As the sky listens its attention is drawn away from the clouds and the rain, and it catches on to each vignette of hope and longing, of confidence and self-doubt. Where there are tiny missing details the jetty embellishes with made-up names and places, which gives it a twinge of guilt. But it consoles itself that the essential stories are the same, and these stories are what the sky wants to hear.

Still, at the end of its telling, it remembers the cause for its loneliness, and instead of the triumphal ending the sky has been expecting, it breaks down into tears.

I know all this, sobbed the jetty, but I can’t do anything!

I do not see the need to do anything, says the sky. It is slightly miffed and returns to its temperamental self, even though something inside it has changed in the hearing of the stories.


We cannot do anything, the sky interrupts and continues. You are fixed in the seabed for eternity, and I cannot leave my place up here. But it is only because we cannot change where we are that we are given to hear these things. Don’t you think that by hearing, simply hearing, we can already make things better?

Sky, asks the jetty, for it is confused. Do you think they know that we listen?

They do not, the sky responds, with a little tinkling laugh. They are too busy listening to themselves to hear us beside them. But I see them as they leave you, and they are smiling.

You are not just here to keep them from walking into the sea; you give them each a bit of yourself, a space where they can meet them. And for this, I am very proud of you.

When the sky says this it means every last word of it, for its heart is bursting with the knowing of such a friend.

The jetty ponders on this point, on and after the day is over. Gradually with the shifting of the waves and the sand upon the shore, the jetty begins to see that the sky is right.


If you wash yourself onto the beach any of these days, you might be a teacher, a nurse, a priest, or simply someone who has heard more confessions than those of your own.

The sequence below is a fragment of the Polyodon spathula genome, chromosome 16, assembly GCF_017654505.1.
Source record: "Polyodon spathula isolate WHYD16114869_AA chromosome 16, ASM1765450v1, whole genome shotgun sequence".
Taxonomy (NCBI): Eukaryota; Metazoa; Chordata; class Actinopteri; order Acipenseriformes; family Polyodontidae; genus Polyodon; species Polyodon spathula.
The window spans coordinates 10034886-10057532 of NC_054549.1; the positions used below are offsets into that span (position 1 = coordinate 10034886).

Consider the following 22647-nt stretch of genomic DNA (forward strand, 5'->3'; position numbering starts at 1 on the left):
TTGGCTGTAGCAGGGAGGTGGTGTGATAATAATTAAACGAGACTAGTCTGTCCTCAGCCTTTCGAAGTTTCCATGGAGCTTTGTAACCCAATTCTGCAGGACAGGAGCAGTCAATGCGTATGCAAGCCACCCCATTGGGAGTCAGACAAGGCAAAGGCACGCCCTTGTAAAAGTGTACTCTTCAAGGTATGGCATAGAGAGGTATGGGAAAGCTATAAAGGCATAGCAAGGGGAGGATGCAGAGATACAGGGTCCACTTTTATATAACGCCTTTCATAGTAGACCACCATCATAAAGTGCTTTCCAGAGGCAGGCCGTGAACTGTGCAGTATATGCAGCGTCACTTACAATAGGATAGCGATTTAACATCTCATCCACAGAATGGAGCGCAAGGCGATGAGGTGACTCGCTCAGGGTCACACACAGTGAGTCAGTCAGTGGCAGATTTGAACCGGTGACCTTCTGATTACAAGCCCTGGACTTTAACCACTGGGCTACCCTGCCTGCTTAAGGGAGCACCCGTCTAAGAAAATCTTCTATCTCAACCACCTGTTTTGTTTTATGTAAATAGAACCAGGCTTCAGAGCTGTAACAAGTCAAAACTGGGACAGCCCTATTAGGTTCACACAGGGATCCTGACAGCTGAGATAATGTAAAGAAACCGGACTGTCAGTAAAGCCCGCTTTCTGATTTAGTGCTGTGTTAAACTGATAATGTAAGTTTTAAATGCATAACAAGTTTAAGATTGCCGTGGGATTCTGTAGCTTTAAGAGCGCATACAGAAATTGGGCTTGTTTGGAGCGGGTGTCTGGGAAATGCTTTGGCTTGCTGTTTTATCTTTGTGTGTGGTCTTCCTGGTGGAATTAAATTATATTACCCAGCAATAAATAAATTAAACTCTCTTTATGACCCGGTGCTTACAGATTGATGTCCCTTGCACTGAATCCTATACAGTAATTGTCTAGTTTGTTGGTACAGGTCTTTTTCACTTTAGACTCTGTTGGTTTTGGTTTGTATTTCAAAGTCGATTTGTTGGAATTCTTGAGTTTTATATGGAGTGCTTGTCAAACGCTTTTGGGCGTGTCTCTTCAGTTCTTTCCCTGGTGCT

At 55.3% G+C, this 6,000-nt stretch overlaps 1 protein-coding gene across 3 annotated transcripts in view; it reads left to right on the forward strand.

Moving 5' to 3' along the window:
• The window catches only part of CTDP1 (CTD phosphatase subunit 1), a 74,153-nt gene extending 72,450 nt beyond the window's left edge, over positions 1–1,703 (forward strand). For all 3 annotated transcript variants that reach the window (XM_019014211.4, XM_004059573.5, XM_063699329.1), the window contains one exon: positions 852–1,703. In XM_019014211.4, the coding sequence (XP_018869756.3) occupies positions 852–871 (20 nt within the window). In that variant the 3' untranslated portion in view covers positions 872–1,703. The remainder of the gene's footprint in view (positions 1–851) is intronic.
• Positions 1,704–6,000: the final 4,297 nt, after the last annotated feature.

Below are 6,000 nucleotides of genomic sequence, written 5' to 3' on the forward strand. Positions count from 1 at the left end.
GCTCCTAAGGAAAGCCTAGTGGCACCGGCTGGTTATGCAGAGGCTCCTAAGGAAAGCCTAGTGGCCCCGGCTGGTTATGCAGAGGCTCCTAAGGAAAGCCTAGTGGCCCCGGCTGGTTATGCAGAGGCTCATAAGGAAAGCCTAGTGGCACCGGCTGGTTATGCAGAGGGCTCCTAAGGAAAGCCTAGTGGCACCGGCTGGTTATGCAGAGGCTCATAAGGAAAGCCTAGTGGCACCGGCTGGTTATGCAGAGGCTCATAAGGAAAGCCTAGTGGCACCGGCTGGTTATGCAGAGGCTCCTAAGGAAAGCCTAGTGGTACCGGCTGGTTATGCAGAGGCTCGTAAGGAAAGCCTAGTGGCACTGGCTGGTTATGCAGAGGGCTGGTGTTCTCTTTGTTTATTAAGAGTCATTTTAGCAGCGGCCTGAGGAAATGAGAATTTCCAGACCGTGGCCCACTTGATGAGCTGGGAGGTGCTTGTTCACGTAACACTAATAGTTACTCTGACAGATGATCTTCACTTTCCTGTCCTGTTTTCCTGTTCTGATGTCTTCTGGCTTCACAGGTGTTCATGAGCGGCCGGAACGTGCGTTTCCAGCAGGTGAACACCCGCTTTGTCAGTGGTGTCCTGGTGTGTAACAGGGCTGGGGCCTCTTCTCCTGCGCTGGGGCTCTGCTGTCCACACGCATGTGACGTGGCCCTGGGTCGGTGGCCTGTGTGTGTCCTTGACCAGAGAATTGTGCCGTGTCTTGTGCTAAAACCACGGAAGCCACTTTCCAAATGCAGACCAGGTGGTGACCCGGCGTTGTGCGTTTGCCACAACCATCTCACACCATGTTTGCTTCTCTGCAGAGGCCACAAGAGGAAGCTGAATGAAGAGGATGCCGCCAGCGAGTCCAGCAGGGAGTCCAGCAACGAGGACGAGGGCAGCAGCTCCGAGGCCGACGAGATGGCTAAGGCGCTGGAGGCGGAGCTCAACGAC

And you will find the jetty and its sky sitting softly there, still there.

The former is curving slightly under the weight of a dozen families, while the latter is comforted in its embrace.

As you sit and watch you will occasionally see the sky slip downwards, a little bit, and you will know that a still day has come, and once again the jetty is telling the sky stories.

But if you step onto the jetty, then forget all of this.

Forget the starkly possible stories and faint recollections that are told and retold in the things we don’t say.

Think about your secrets, breathe them and drop them.

The jetty will smile knowingly underfoot and listen as it always has, then weave you a story as a manner of farewell.

Afterwards as you leave, remember to leave the jetty a smile, and wave a goodbye to the sky.

They will smile and wave back, only you will never know.


Theophilus is a Humanities student in Raffles Institution (Junior College) where he is filled, daily, with the sense that he is learning more than he ever has, and thoroughly enjoys it. Having previously been the Vice-Chairman of Raffles Publications, a member of the school’s poetry mentorship programme and an alumnus of the Creative Arts Programme, Theophilus continues to write in his free time, often about those around him. Several of his poems have been featured in the Mascara Literary Review and Ceriph, as well as anthologies such as Reflecting on the Merlion and Words: Poems Singapore and Beyond. A slim collection of his poems, They speak only our mother tongue, was published in early 2011.